Nile Rodgers: ‘Blurred Lines’ court verdict ‘shocking’
LONDON (AP) — Musician Nile Rodgers says it is “shocking” that Pharrell Williams and Robin Thicke were found liable for copyright infringement in the “Blurred Lines” court case, adding that he believed the song’s composition was not at all like Marvin Gaye’s “Got to Give it Up.”
Rodgers, of the band Chic, has worked alongside Williams in Daft Punk’s smash hit “Get Lucky.” He said Gaye’s 1977 song and Thicke’s 2013 hit “didn’t really sound alike.”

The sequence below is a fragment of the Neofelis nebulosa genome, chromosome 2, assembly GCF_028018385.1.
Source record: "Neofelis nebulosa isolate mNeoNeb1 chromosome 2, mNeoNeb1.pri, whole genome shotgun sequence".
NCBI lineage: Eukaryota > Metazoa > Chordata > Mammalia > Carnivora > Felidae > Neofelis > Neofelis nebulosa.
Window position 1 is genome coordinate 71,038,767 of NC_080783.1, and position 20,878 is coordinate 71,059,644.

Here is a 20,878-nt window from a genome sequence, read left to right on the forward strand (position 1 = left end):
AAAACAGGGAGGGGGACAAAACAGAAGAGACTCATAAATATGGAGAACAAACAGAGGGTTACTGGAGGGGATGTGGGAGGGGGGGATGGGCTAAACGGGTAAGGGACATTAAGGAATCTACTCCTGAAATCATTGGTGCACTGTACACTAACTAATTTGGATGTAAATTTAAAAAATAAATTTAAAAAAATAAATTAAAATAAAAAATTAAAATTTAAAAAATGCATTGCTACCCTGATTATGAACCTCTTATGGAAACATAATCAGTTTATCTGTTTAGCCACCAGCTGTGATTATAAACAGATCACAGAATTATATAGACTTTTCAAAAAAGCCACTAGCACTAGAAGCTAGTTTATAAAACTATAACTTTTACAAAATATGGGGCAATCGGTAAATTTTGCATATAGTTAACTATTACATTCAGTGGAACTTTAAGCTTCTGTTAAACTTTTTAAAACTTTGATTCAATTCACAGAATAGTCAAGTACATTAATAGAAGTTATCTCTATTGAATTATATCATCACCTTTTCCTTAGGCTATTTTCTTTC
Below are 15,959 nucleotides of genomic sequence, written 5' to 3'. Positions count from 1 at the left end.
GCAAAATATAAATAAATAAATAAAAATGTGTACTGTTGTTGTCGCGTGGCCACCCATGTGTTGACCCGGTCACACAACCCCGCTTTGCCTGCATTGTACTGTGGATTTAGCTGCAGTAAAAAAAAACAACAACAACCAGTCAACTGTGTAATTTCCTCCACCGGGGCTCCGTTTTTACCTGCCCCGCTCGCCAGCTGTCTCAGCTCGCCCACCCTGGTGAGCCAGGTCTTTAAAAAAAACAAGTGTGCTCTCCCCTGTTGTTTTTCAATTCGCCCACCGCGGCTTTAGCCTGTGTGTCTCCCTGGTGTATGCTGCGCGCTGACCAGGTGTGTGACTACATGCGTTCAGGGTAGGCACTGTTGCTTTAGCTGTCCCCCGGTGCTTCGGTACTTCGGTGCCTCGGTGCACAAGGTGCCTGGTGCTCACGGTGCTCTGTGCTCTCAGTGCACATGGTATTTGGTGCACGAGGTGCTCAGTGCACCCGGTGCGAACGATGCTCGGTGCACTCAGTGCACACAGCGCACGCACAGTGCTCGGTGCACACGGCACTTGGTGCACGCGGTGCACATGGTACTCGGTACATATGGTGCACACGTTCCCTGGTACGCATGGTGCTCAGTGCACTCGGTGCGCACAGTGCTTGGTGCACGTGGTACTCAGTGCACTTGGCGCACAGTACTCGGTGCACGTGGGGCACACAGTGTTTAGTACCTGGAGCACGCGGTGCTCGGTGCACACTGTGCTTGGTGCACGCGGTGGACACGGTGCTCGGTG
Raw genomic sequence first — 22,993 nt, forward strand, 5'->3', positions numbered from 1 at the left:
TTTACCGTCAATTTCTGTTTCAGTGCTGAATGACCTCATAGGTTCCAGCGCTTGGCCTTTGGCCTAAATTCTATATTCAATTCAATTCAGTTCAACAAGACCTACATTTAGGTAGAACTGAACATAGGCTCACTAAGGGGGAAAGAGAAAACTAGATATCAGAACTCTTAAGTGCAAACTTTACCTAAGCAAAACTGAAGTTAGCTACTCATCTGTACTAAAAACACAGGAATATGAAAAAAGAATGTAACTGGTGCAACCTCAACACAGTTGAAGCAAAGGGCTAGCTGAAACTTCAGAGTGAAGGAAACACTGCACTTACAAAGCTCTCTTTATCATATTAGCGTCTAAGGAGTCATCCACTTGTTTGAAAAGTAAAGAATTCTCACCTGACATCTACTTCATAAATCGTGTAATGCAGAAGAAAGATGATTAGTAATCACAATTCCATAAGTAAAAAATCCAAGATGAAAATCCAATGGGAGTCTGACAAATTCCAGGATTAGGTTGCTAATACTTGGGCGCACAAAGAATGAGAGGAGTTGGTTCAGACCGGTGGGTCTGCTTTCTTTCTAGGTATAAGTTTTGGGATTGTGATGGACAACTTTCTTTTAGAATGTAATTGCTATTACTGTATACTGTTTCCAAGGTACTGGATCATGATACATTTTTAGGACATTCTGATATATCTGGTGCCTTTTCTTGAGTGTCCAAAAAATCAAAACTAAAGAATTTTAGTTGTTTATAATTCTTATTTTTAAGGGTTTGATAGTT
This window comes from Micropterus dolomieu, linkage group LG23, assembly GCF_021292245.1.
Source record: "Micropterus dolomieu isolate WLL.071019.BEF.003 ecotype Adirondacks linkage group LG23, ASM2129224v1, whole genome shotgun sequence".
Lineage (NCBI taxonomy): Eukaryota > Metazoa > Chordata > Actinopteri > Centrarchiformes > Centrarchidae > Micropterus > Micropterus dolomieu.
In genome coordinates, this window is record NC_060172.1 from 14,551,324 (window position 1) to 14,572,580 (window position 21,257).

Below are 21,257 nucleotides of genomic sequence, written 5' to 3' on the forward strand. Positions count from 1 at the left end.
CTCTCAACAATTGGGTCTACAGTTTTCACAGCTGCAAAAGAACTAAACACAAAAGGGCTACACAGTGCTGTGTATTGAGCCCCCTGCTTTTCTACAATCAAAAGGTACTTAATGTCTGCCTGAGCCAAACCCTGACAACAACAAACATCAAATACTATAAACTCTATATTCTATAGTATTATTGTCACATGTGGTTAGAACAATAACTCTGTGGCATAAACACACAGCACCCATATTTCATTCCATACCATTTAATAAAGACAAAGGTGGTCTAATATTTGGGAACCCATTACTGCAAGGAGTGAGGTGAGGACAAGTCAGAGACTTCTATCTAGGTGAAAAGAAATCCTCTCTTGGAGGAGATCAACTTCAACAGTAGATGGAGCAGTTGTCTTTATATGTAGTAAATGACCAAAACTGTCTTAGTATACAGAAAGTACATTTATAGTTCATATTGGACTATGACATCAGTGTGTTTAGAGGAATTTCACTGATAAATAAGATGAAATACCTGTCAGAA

He told The Associated Press Thursday in an interview: “Compositionally, purely compositionally, I don’t think they should have lost that case.” He added: “‘Got to Give it Up’ is clearly a blues structure, (‘Blurred Lines’) isn’t at all.”
Speaking for the first time since he and Thicke were ordered to pay $7.4 million to the Gaye family, Williams told The Financial Times the decision “handicaps” those in creative fields.
“If we lose our freedom to be inspired, we’re going to look up one day and the entertainment industry as we know it will be frozen in litigation,” he told the newspaper.